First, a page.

The government has this week published its final response to the Francis report accepting all but nine of the 290 recommendations. This follows the government’s initial response in February 2013 which included the introduction of a new hospital inspection regime and legislation for a new duty of candour on NHS organisations.

The government’s response provides for a more transparent NHS with an open and accountable culture designed to improve patient safety and quality of care.

Actions on safety and openness include the introduction of a statutory duty of candour on provider organisations and the professional duty of candour on individuals will be strengthened through changes to professional codes. It also includes a commitment to improve the complaints process, quarterly reporting of complaints data and lessons learned by trusts along with better reporting of safety incidents.

This post looks at the impact for commissioners - for those with an appetite for detail, the HSJ have produced a helpful line-by-line analysis (login required).

What does the government's response mean for commissioners?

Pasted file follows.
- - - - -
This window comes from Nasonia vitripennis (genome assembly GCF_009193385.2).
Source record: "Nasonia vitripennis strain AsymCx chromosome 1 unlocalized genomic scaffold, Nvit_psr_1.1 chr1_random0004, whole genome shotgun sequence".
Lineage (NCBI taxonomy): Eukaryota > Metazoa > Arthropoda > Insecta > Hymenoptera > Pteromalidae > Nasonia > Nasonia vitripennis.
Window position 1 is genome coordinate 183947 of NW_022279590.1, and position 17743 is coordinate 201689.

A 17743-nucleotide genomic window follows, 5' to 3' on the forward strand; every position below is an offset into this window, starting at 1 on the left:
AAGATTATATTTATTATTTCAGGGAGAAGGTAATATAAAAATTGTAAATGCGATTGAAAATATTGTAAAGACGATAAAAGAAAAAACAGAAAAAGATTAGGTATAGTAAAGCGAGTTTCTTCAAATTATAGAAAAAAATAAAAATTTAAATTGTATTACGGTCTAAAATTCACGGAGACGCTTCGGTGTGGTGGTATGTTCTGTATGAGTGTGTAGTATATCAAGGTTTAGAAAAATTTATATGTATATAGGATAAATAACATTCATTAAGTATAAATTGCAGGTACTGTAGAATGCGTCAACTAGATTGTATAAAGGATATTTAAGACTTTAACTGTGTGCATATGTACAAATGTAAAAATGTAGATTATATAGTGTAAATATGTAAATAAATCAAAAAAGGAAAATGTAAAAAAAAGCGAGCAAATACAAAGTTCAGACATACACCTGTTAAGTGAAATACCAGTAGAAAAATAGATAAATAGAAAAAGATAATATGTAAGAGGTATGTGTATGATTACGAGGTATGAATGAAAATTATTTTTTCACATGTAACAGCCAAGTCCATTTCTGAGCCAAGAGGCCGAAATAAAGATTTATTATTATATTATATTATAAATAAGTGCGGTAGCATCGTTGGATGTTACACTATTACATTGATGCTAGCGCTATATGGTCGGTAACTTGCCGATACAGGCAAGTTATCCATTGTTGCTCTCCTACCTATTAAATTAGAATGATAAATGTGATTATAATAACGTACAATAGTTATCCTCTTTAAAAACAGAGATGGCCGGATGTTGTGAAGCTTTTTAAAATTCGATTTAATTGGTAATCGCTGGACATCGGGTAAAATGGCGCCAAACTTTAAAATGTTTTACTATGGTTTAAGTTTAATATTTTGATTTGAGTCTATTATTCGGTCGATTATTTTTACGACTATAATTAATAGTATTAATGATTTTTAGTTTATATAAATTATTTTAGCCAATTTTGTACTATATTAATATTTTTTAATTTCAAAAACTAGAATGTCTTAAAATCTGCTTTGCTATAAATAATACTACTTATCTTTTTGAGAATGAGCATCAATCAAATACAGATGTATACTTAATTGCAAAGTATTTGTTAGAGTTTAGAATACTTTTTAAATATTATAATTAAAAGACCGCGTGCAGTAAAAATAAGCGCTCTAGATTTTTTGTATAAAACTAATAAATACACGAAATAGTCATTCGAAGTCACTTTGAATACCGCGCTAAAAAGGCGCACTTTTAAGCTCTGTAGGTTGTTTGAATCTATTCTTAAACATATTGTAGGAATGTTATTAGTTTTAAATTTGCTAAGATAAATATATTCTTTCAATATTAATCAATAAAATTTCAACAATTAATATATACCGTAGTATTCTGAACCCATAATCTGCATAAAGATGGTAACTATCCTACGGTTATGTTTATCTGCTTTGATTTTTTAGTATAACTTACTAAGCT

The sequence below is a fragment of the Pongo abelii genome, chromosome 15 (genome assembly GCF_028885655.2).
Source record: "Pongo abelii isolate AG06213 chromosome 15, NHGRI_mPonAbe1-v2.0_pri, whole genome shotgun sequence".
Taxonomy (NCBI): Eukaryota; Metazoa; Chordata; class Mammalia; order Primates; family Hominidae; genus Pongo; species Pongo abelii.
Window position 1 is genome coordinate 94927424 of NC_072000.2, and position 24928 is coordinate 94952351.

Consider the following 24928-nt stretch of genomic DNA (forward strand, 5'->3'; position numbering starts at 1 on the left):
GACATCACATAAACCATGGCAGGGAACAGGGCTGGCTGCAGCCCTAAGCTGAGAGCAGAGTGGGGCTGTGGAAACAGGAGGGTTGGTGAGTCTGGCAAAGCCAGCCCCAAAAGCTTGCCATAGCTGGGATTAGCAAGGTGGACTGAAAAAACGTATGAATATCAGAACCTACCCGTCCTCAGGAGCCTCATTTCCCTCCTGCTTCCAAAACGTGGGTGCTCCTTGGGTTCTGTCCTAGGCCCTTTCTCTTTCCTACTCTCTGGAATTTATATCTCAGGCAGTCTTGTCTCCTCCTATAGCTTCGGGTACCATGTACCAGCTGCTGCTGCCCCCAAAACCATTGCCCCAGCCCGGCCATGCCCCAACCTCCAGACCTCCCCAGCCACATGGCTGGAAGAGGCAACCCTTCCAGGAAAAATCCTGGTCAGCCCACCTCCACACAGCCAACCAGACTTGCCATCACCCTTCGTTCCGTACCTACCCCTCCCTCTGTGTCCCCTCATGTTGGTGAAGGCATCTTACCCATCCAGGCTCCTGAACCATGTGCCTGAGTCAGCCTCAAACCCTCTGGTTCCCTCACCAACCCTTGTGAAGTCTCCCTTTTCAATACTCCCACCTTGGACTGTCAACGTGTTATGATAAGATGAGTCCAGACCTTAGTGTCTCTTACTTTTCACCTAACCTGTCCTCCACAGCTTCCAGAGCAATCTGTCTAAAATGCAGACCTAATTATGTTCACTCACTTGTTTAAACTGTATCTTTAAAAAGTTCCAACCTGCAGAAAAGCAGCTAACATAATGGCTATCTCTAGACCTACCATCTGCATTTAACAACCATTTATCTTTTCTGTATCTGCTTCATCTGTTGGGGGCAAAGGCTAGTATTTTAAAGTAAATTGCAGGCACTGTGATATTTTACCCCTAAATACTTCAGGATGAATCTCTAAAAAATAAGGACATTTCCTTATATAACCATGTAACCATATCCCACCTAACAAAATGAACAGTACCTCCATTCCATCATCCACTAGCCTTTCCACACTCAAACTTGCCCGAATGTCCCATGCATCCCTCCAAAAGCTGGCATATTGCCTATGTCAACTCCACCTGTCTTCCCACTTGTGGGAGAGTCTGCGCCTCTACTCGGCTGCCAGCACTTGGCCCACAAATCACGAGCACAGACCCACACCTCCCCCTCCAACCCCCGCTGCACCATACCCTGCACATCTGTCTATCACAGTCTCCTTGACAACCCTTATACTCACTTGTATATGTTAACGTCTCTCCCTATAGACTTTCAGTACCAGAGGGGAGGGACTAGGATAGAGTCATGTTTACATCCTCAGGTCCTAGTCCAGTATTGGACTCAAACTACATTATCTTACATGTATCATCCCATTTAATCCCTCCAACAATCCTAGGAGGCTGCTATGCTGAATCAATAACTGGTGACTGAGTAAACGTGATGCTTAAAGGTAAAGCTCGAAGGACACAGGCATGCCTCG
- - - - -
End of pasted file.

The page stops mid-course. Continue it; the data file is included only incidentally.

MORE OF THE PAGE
• Commissioners will need to have contingency plans to protect patients who are found to be at risk of substandard or unsafe services. The government accepted the Francis recommendation that “Commissioners must develop plans to ensure that safe and effective services can continue to be provided in the event of provider failure”. The Department of Health in conjunction with the Care Quality Commission, NHS England, Monitor and the NHS Trust Development Authority are working on the development of a single failure regime to provide the much needed clarity on the scope and application of the recommendations made by the Trust Special Administrators when dealing with ‘failed trusts’.
  • Commissioners will not have a role to play in the management of complaints. Francis recommended that commissioners intervene in the complaints process if they are not being dealt with satisfactorily. While the government accepted the “spirit of this recommendation” it is “concerned that it risks creating uncertainty over roles and responsibilities in the management of complaints”.
  • Commissioners will not be able to intervene “where substandard or unsafe services are being provided”. The government rejected the Francis recommendations commenting, “respective roles of commissioners and regulators in their relationships with providers are different and must be distinct” and “to give regulators and commissioners equivalent powers of intervention would blur the distinction of these roles and risk causing confusion in the system, resulting in inaction because of assumptions that another body is intervening to address a problem”.

Managing commissioning risk

With falling budgets and increasing scrutiny of quality and safety following the government’s response to the Francis report, commissioners may find themselves as much in the firing line as providers.